“What are you going to do after graduation?”
“Are you saving enough for retirement?”
“You know, if you just stick it out a little while longer you can apply for that higher position.”
Now don’t misunderstand me. I understand the importance of at least having an idea of how you want things to go. Planning has its time and place.
What I’m referring to is when planning turns into this rigid scheduling that ends up exhausting you. When what you plan becomes the sole focus and takes over every aspect of life. When your plan is so rigid that it sets you up to feel like a failure.
There are times I feel judged for not have a detailed, step-by-step life plan for the rest of my life. The truth is I was one of those people. Maybe not the down-to-the-last detail kind of planning, but I had this idea of what life is supposed to look like (graduate high school with a diploma, go to school for a degree, find a home, get married, have kids, work, then retire–something like that) and then life throws you a curve ball. You get the rug pulled from under you and all of a sudden your plan just doesn’t make sense or there is no way your plan will work given your new circumstances and yet you keep trying to follow your original plan.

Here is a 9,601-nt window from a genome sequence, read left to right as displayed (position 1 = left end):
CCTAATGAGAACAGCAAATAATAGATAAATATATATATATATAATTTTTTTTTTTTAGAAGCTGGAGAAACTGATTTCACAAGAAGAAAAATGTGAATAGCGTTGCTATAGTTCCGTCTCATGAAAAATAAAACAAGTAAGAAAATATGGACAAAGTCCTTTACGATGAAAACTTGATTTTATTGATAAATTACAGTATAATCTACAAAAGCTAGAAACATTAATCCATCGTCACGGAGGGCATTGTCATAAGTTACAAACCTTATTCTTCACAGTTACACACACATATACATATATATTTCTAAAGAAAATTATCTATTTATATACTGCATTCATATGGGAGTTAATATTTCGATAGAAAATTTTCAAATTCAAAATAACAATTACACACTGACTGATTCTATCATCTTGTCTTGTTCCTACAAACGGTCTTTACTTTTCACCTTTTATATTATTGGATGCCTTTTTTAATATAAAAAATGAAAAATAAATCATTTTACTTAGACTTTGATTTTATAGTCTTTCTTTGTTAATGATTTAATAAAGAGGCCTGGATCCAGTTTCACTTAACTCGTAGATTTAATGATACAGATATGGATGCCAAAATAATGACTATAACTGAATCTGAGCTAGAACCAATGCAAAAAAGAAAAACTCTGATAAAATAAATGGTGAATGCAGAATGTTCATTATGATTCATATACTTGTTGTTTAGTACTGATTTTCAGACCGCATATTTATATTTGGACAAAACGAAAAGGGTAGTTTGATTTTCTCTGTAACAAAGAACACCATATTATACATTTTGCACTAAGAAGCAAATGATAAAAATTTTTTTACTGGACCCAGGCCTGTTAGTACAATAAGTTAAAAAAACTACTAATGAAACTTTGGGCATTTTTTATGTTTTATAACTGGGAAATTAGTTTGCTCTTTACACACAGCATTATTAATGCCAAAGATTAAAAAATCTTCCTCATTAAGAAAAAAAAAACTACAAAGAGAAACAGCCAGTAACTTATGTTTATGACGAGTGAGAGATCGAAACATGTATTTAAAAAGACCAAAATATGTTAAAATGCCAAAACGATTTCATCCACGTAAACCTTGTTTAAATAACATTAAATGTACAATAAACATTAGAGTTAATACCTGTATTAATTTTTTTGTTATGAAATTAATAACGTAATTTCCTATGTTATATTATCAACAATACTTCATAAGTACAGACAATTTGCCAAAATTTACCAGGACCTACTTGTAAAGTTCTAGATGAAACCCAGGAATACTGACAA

Am I rambling? It seems like I’m rambling.
Point is, sometimes you just need to breathe. Trust. And let go. Which is why this quote is relatable. For me, I plan the major things (family parties through the year or a doctor’s appoint on my next day off, things like that). Then I keep a general idea of what I want done and just go with it. It’s scary at times and, again, those looks of judgement catches my eye once in a while, but for the most part I can breathe easier. I don’t feel so confined or like I’m a disappointment because Step B did not come directly after Step A.
You don’t always need a plan. Sometimes you just need to breathe, trust, let go and see what happens.